CHICAGO Aluminum and copper shipments allegedly involved in a "carousel" cross-border smuggling scheme and seized by U.S. officials have been claimed by a Texas warehouse company, according to court documents.
Laredo, Texas-based Trans Depot Inc. said it has held the seized metal since November 2012 at a storage rate of $7,000 per month that has been "wholly unpaid to this date," Trans Depot manager Adriana Estrada said in a claim filed in U.S. District Court in Texas. Trans Depot has a legal interest in the seized metal as a common-law lien to pay for the storage fees, Estrada said.
The material was seized after an investigation into metal shipped between Mexicos Recuperaciones Industriales Internacionales SA de CV (RIISA) and three U.S.-registered companies, according a complaint filed in federal court in June (amm.com, July 1).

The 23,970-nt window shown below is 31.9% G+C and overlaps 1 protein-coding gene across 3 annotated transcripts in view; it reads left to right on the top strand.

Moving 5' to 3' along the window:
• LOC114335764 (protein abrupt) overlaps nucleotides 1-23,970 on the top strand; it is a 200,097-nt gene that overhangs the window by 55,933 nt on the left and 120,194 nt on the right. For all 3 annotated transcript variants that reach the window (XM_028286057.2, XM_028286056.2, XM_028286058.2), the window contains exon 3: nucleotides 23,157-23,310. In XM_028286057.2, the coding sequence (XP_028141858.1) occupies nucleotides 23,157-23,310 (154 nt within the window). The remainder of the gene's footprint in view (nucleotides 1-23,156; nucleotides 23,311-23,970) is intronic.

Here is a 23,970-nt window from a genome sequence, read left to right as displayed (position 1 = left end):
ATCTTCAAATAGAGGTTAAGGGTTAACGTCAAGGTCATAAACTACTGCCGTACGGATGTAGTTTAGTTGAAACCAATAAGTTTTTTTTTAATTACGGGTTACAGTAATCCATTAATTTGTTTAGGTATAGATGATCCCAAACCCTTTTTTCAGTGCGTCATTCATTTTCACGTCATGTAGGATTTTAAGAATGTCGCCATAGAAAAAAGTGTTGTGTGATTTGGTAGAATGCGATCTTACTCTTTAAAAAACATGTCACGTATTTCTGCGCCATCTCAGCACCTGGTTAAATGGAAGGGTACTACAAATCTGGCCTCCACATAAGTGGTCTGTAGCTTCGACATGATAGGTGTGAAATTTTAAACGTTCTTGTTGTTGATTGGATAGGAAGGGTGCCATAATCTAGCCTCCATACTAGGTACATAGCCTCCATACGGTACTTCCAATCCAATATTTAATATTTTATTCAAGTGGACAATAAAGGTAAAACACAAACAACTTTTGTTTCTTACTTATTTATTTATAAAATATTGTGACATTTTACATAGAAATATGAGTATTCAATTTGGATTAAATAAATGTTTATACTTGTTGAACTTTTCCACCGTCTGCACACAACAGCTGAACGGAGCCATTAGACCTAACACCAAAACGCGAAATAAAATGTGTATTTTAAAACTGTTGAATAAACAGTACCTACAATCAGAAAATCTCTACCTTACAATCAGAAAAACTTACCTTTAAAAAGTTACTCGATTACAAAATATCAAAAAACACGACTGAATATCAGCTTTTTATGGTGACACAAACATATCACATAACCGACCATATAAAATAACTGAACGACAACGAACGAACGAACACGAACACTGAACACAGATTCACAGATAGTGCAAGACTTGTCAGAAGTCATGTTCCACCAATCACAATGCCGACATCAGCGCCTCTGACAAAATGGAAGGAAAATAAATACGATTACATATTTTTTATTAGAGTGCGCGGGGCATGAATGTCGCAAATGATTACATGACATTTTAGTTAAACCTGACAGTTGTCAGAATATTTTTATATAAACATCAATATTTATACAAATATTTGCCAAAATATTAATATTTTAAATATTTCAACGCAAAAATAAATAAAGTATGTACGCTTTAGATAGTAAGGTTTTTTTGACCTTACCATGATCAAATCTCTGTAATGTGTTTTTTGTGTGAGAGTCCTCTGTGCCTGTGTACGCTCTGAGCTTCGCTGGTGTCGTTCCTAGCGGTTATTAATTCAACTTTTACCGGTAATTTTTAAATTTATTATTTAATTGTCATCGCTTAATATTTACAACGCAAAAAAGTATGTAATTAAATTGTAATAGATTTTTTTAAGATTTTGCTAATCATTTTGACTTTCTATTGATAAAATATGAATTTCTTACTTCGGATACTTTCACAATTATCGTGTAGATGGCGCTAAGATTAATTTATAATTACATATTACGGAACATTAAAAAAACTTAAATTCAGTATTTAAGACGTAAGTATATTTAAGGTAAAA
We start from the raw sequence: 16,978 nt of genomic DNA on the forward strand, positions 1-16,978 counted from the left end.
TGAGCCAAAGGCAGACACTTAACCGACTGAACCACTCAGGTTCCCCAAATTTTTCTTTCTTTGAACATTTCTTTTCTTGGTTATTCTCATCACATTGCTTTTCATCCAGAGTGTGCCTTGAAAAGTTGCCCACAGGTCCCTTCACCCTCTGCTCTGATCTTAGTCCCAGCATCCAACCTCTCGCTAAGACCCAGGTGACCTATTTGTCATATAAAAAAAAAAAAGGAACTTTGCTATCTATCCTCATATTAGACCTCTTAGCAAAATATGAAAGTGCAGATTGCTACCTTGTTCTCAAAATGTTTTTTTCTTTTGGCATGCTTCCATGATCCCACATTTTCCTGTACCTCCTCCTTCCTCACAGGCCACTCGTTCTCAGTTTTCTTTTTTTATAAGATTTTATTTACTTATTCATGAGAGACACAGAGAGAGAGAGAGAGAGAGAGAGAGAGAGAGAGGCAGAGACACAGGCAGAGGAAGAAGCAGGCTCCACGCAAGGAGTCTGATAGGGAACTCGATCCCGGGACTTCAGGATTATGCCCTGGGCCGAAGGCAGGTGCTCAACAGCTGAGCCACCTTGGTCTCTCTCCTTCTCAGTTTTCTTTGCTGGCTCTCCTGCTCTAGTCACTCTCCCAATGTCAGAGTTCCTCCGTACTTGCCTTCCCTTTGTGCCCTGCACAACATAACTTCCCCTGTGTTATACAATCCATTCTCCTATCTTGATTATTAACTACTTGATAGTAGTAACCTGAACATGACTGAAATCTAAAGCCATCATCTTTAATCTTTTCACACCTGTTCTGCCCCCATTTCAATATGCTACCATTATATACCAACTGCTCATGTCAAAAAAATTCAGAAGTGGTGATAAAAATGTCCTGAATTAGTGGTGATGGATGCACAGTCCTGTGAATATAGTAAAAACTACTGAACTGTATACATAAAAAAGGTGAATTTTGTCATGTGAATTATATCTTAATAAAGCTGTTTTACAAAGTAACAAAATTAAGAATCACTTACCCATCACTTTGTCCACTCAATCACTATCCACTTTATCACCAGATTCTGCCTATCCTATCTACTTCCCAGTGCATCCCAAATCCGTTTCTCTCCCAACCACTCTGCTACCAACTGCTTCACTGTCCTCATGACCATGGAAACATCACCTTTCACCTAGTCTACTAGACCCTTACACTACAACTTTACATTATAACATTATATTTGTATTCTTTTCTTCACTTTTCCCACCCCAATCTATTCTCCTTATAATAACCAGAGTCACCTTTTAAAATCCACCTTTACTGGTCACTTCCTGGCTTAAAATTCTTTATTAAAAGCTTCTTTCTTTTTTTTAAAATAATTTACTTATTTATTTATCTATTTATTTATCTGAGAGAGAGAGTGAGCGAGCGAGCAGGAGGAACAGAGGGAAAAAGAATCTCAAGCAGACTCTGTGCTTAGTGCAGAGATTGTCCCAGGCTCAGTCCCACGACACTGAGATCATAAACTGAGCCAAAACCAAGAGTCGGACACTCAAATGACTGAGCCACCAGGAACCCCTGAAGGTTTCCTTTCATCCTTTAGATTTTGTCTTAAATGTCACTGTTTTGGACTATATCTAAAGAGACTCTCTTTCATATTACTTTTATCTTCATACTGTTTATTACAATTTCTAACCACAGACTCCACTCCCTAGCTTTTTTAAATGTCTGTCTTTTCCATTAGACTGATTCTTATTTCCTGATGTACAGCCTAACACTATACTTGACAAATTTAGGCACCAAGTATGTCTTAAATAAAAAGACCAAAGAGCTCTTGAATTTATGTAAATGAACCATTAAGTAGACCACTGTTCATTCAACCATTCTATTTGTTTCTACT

Homeland Security investigators have accused RIISA and the other three companies of importing 1,448 shipments of aluminum, baled copper and copper filings in drums by using overvalued sales invoices and false North American Free Trade Agreement (Nafta) certificates of origin stating that the metal was made in Mexico. The aluminum and copper brought into the United States by RIISA and sold to the U.S. companies was then resold to RIISA at "below market prices," according to federal investigators. When the metal was exported to Mexico, allegedly falsified Nafta certificates indicated it was produced in the United States and Canada.
"RIISA had created a scheme in cooperation with (the three U.S. companies) to import and export the same metals from Mexico to help correct a trade imbalance that RIISA had with Mexican Customs maquiladora program," documents filed with the court.